Arkansas Courts

Will Bond Bryan King Dan Greenberg
Jacob Kuaffman / KUAR News

The Senate Judiciary Committee advanced a bill Monday that would require offenders sentenced three times previously to the Department of Correction to serve at least 80% of their sentences on the next commitment.

Senate Bill 177 by Sen. Bryan King, R-Green Forest, passed by a voice vote and now goes to the full Senate.

Arkansas voters will be asked next year to limit damages awarded in civil lawsuits, cap attorneys' fees and give the Legislature power to write court rules under a measure given final approval by lawmakers.

The Senate approved by a 20-11 vote on Wednesday a resolution to put the proposed constitutional amendment on the ballot next year. The measure, if approved by voters would place a $500,000 limit on punitive and non-economic damages awarded in civil lawsuits, and limit attorneys' contingency fees to 33.3 percent of the net amount recovered.

Execution dates have been set for eight Arkansas death row inmates, but attorneys for the men argue their appeals have not been exhausted. The state hasn’t carried out an execution since 2005.

Governor Asa Hutchinson signed a proclamation Monday scheduling four double executions on four separate days in April. It comes after the U.S. Supreme Court last week rejected a request by the inmates to review a state court ruling upholding an Arkansas law that keeps the source of lethal injection drugs secret.

Arkansas Gov. Asa Hutchinson has set execution dates for eight death row inmates, even though the state lacks one of three drugs needed to put the men to death.

The Republican released a statement Monday saying he signed a proclamation scheduling executions for the eight inmates, though no dates were released.

The move comes days after the state's attorney general told the governor the men had exhausted their appeals and there were no more legal obstacles to their executions.

The U.S. Supreme Court has rejected an attempt by Arkansas inmates to stop their executions over claims that their deaths would be "intolerably painful."

The nine inmates asked the justices to review an Arkansas Supreme Court decision upholding a law that keeps secret the source of the lethal injection drugs. Justices on Tuesday handed down decisions in the Arkansas case, plus several other death row cases nationwide.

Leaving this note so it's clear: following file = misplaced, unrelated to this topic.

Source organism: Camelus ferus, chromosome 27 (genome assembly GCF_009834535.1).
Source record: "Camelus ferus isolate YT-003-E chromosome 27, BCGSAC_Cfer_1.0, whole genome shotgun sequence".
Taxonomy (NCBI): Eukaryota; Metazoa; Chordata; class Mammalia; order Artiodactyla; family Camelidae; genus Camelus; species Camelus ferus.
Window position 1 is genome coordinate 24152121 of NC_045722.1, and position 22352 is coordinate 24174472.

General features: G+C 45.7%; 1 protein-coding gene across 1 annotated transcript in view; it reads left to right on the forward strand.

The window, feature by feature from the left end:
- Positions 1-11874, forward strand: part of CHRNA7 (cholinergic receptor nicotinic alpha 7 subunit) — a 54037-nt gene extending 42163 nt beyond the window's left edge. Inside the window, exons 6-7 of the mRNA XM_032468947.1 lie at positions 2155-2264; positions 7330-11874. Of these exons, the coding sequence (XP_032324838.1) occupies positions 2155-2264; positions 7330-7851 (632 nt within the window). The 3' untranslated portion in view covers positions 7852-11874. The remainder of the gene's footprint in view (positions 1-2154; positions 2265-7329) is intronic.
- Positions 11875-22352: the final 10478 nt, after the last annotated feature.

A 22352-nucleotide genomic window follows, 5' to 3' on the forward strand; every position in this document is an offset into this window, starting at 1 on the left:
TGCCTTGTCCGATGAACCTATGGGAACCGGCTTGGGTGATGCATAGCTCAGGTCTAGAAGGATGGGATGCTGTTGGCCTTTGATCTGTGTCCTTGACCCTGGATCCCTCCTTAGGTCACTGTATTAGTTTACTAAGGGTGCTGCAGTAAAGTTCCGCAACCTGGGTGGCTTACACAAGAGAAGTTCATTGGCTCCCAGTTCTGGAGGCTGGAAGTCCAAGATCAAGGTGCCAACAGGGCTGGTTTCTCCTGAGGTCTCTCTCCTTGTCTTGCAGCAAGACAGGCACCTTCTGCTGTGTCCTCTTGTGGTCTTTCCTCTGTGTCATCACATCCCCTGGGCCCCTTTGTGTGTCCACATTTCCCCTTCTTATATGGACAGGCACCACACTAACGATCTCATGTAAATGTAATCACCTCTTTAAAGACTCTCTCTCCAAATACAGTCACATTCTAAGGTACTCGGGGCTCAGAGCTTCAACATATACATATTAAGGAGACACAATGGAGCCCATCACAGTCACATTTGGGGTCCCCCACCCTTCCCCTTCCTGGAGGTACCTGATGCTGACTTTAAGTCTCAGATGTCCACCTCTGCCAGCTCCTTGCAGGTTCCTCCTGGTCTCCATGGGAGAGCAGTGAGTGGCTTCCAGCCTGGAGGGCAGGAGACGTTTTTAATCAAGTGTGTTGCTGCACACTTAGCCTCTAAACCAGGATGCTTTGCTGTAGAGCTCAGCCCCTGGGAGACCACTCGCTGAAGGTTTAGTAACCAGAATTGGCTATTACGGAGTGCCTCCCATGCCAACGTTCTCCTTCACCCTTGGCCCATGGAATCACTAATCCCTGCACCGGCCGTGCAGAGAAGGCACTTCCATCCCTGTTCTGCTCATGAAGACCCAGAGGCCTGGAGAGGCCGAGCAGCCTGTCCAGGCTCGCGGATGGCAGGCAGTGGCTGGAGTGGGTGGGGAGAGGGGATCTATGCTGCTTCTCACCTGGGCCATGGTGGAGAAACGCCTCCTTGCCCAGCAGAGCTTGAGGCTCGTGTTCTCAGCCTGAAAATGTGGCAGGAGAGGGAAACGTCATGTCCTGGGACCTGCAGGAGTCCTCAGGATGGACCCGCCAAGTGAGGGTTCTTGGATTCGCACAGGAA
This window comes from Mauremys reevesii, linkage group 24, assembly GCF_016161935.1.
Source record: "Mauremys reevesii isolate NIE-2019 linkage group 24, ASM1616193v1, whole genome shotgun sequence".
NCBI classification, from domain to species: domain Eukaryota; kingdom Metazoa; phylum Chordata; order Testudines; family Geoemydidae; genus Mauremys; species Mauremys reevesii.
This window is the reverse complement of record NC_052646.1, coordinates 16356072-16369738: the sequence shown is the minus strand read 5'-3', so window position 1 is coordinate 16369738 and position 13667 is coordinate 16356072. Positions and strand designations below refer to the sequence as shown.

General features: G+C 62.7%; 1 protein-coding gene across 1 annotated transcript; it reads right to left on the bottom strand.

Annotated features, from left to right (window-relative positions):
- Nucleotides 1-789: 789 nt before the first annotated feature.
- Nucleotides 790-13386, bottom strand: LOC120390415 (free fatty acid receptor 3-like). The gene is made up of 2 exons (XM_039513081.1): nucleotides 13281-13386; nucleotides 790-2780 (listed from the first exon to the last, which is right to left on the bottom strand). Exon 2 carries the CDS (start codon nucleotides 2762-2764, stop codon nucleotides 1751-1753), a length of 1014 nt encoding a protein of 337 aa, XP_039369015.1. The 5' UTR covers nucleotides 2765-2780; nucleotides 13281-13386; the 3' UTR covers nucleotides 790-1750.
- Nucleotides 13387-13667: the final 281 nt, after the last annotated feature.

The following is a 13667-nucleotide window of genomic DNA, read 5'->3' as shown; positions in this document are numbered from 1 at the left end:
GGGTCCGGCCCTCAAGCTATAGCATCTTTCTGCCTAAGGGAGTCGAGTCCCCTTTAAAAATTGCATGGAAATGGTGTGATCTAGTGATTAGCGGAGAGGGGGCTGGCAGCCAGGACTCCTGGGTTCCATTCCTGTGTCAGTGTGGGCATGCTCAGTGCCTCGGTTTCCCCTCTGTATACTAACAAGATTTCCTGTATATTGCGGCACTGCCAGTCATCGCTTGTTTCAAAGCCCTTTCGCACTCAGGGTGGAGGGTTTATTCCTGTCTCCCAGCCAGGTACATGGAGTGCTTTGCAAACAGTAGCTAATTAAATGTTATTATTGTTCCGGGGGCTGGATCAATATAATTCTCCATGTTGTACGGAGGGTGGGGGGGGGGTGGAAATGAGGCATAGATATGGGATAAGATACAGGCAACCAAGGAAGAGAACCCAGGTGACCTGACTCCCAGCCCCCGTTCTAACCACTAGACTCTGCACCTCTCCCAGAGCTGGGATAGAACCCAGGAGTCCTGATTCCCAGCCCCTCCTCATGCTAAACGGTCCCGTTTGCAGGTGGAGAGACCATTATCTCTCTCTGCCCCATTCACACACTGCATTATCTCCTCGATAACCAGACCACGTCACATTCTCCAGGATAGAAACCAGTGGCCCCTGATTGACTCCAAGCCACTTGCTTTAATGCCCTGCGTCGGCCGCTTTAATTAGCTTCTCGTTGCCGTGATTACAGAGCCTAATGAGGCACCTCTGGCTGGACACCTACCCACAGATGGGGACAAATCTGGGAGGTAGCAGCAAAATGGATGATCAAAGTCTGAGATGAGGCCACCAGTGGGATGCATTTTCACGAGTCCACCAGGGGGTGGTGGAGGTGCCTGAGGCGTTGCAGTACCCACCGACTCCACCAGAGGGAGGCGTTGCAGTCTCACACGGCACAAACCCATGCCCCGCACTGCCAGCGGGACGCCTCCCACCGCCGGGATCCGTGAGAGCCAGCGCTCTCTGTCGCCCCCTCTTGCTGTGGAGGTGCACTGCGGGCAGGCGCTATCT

Arkansas Attorney General Leslie Rutledge says she will ask Gov. Asa Hutchinson to set execution dates for the inmates whose appeals have been exhausted.

Gary Eugene Holmes Acen King
Pulaski County Sheriff's Office

The man accused of fatally shooting a 3-year-old boy in a road-rage incident in Little Rock has pleaded not guilty by reason of mental disease or defect.

An attorney for Gary Eugene Holmes entered the plea Thursday. He's accused of fatally shooting 3-year-old Acen King as the boy was riding in his grandmother's car on Dec. 17.

Holmes' attorney, Ron Davis, requested a mental evaluation for his client, and a May 15 hearing has been set to discuss the results.

Davis told reporters that Holmes does not admit any guilt in the case.

The Arkansas Supreme Court has admonished Lincoln County's clerk over how her office handled court papers submitted by inmates unable to pay their filing fees.

Cindy Glover had previously pleaded not guilty to a contempt charge. Justices on Thursday said she agreed to accept an admonishment instead.

Prosecutors say an Arkansas lawmaker set to leave office next week has pleaded guilty to conspiracy for arranging bribes while he was a member of the state House.

The U.S. Attorney's office says 42-year-old Republican Rep. Micah Neal of Springdale pleaded guilty Wednesday to one count of conspiracy to commit honest services fraud. A sentencing date was not announced.

A phone call to a number listed for Neal was not immediately returned.

flickr.com

An Arkansas judge has left office and agreed to never serve on the bench again after a disciplinary panel said it was prepared to administratively charge him with trading sexual favors with female defendants in exchange for their release.

File photo. Attorney General Leslie Rutledge (R).
Michael Hibblen / KUAR News

Arkansas Attorney General Leslie Rutledge and Alabama Attorney General Luther Strange are leading a legal challenge of new U.S. Fish and Wildlife Service regulations.

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